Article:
Fears of spying in cyberspaceThe term “cyber asylum” has become a new buzzword among people frequenting mobile messaging platforms for daily communication and business in Korea. And an increasing number of Korean smartphone and Internet users are migrating to foreign social network platforms over fears of spying by the Korean government and law enforcement.
A comment by President Park Geun-hye triggered the scare. In response to a rumor at her expense, she remarked that groundless slander in cyberspace had gotten out of control and demanded stronger action by the Justice Ministry and the prosecution.
The prosecution immediately acted and launched a cyber investigation team and reportedly warned tech companies that the spread of defamatory accusations would be strongly punished.
The warning soon raised alarms in cyberspace, and many users began to shun Kakao Talk, the most popular chat application in Korea. Instead, they jumped to overseas platforms, beyond local authorities’ reach. Telegram, which ranked around 100th place in Apple’s App Store for downloads in Korea, suddenly sprung to the top of the list. In just two weeks, Koreans users on the Berlin-based platform increased from 20,000 to 260,000.
Prosecutors strongly denied any censorship activities, but the seed had already been planted. The controversy has also spilled over to the political realm, and the opposition New Politics Alliance for Democracy in a briefing criticized the prosecution, while the ruling Saenuri Party said cyber security was necessary to promote a healthy Internet culture.It’s undeniable that rumors were running rampant in cyberspace. But the authorities acted excessively, without any respect for the nature of the Internet. Malignant and hostile slander is easier to catch in cyberspace because digital words and behavior can be traced and prosecuted if they cause harm.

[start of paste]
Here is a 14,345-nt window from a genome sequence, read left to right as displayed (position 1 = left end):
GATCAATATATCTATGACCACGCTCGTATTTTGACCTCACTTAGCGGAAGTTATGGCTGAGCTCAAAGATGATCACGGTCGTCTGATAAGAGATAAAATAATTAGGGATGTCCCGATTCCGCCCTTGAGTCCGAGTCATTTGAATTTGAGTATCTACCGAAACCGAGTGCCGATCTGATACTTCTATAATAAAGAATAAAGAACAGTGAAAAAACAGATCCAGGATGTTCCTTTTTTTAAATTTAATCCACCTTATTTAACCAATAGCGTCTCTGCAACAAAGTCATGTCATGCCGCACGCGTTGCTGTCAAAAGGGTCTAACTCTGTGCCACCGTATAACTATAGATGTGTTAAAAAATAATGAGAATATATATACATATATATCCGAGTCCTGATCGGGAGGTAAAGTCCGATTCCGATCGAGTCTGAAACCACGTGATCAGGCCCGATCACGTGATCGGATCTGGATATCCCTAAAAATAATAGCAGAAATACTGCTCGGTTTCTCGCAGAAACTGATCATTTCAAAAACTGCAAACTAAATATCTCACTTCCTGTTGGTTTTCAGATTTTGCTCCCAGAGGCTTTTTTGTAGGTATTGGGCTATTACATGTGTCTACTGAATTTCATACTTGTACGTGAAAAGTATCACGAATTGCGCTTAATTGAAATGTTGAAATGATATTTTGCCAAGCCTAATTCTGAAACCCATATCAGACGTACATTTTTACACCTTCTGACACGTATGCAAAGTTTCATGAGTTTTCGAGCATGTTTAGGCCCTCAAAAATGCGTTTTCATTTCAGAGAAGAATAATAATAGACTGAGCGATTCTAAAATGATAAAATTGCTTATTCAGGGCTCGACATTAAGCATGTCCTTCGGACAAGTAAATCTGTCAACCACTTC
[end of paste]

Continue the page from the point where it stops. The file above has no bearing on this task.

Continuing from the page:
But calling up tech companies to dole out harsh warnings clearly sends the wrong message. The state authority has already lost much of its public trust. Any attempt veering toward excess can cause misunderstandings. Over-supervision and investigative excess has already hurt the IT industry. Google in 2011 considered establishing a data center in Korea, but the plan was withdrawn because it feared surprise raids by prosecutors. For the IT industry, the protection of client information is the biggest concern.
Cyberspace has no borders. If users feel they are being watched by the authorities, they will relocate. The court also must be more discreet in approving information-related warrants.
JoongAng Ilbo, Oct. 4, Page 30